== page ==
Netflix dips into original programming with the Kevin Spacey political-drama that debuts an entire freakin’ season (13 episodes) all at once online on Friday, February 1.
Let’s bitch it out…
“I love that woman more than sharks love blood.”
Would most husbands (or wives) compare the love for their spouse to the ocean’s most aggressive predator and its animalistic lust for blood? Yeah, likely not … when describing love, typically images of hearts and Duchenne smiles with rosy cheeks come to mind.
But Kevin Spacey in Netflix’s new original political series, House of Cards, is anything but pastel pink. Every one of his calculating grins elicits chills rather than the warm fuzzies.
Spacey plays Frank Underwood, the Majority Whip of the U.S. House of Representatives, hell-bent on exacting revenge on the newly-elected President after he’s snubbed from his expected promotion to Secretary of State.
Based on the 1990s BBC series by the same title, Netflix’s upgraded version of House of Cards marks the on-demand provider’s second foray into producing original content. Unlike Netflix’s first original series, Lilyhammer, which was a co-production with NRK1 (a Norwegian broadcaster), House of Cards is all-American and a solo Netflix endeavor with an impressive cast that includes Robin Wright, Michael Kelly, Cory Stoll and Kate Mara.
After screening the first episode, I am sufficiently intrigued, but not jumping out of my seat wanting more like a TV-hungry couch potato/zombie (which I turn into from time to time). My caveat: I’m well aware that some TV series take a few episodes to sufficiently hook you in for the long haul (see: New Girl – contrary to cinephilactic, I’m in full agreement with TVAngie, who is clearly the purveyor of taste here, since New Girl is all kinds of laugh-out-loud bizarre-o fun…‘hair chut-e-ney’).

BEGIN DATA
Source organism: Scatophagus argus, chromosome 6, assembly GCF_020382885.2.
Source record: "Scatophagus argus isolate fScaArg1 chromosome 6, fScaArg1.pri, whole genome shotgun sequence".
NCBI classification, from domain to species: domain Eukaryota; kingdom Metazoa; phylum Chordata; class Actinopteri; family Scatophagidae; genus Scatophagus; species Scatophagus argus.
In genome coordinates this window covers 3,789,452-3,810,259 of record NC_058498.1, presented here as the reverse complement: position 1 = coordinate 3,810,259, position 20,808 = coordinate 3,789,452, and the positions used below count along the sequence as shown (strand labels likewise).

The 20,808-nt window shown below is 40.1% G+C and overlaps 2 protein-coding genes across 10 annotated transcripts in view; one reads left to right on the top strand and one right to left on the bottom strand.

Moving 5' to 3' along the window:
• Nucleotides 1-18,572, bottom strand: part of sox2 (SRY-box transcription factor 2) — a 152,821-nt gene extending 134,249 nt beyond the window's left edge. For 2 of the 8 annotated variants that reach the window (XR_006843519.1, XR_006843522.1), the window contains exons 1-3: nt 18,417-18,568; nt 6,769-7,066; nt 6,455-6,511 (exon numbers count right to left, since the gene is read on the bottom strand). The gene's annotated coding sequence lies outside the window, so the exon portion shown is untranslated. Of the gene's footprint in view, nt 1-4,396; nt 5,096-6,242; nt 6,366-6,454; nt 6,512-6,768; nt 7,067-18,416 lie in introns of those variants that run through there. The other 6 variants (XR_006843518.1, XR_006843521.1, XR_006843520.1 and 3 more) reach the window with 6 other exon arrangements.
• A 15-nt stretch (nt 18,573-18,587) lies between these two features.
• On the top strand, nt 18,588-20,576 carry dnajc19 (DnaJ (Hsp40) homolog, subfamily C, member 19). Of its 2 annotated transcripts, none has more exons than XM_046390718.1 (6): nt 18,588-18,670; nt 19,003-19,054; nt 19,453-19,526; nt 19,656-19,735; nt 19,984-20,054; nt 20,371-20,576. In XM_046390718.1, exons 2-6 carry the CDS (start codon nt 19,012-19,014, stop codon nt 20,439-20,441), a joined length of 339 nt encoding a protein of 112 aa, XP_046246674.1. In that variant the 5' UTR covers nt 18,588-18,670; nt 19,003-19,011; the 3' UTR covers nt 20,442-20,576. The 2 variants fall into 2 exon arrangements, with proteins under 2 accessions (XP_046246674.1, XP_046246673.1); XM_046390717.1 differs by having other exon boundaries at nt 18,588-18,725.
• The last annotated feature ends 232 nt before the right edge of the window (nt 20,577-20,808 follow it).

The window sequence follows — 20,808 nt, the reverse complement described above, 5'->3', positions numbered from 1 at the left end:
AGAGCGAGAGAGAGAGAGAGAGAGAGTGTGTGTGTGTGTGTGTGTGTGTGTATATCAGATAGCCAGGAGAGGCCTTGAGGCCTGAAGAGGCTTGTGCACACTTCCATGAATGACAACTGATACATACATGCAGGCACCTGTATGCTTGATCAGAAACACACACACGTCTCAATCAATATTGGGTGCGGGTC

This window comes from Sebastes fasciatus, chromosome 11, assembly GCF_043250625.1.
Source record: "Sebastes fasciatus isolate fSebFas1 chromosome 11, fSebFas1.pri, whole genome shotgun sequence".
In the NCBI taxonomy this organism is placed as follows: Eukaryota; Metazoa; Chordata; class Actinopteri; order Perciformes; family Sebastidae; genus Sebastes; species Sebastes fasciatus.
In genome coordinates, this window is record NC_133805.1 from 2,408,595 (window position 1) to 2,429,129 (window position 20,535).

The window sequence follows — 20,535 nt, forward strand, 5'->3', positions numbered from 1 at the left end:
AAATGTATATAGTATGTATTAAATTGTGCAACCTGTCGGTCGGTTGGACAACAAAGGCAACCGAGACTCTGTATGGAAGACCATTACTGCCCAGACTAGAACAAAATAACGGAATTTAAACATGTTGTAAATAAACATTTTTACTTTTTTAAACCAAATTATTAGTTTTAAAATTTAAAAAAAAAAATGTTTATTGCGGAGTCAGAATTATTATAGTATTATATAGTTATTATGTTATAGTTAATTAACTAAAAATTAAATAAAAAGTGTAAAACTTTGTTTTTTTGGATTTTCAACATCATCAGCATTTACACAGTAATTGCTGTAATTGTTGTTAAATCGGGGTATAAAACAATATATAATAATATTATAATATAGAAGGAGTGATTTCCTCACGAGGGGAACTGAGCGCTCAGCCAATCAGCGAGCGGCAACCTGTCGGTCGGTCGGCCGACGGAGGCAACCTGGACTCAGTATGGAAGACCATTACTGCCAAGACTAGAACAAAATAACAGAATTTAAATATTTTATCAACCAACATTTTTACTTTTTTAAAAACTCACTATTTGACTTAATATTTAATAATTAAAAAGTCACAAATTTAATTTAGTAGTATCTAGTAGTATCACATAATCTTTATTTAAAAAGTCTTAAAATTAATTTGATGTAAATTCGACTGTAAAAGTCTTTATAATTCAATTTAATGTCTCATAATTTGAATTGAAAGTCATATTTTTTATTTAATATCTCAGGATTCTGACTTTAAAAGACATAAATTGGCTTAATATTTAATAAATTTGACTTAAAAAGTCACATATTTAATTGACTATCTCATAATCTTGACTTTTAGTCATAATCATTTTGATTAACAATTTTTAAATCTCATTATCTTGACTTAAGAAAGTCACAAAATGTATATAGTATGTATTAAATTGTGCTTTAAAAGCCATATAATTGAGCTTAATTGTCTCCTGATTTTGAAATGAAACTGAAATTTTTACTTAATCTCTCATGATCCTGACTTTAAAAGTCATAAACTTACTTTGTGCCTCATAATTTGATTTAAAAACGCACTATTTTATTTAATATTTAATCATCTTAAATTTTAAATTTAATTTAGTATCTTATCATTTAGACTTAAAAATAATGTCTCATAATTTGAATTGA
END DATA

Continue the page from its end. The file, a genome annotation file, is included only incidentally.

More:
House of Cards feels like it could go either way – it may develop into a must-watch display of clever politico-scheming at best; or it will reinforce political and gender stereotypes, thereby making the series predictable and ho-hum at worst.
I’m hoping that the series will find its groove and present something fresh and intelligent. And since Spacey is one of the executive producers, I’m thinking (and hoping) that there’s plenty of unexpected Machevellian orchestration to come in the episodic queue.
What makes me hopeful is the addition of Robin Wright as Frank Underwood’s wife.
Wright as Claire Underwood is, without a doubt, the standout of the series. As the head of an environmental NGO, Claire is the picture of ruthless perfection and, after only two episodes, we already have a sense of the complexity of her character.
Claire wakes up before the sun to get in an early morning outdoor run. Her suits are well- cut and expensive. She is pretty, but plays down her sex appeal. The choice of her words, actions and mannerisms are all full of grace and bereft of any warmth. She’s all business. This means never expending more energy than is necessary and never letting anyone see her sweat. She’s in “full control” all the time and it’s scary.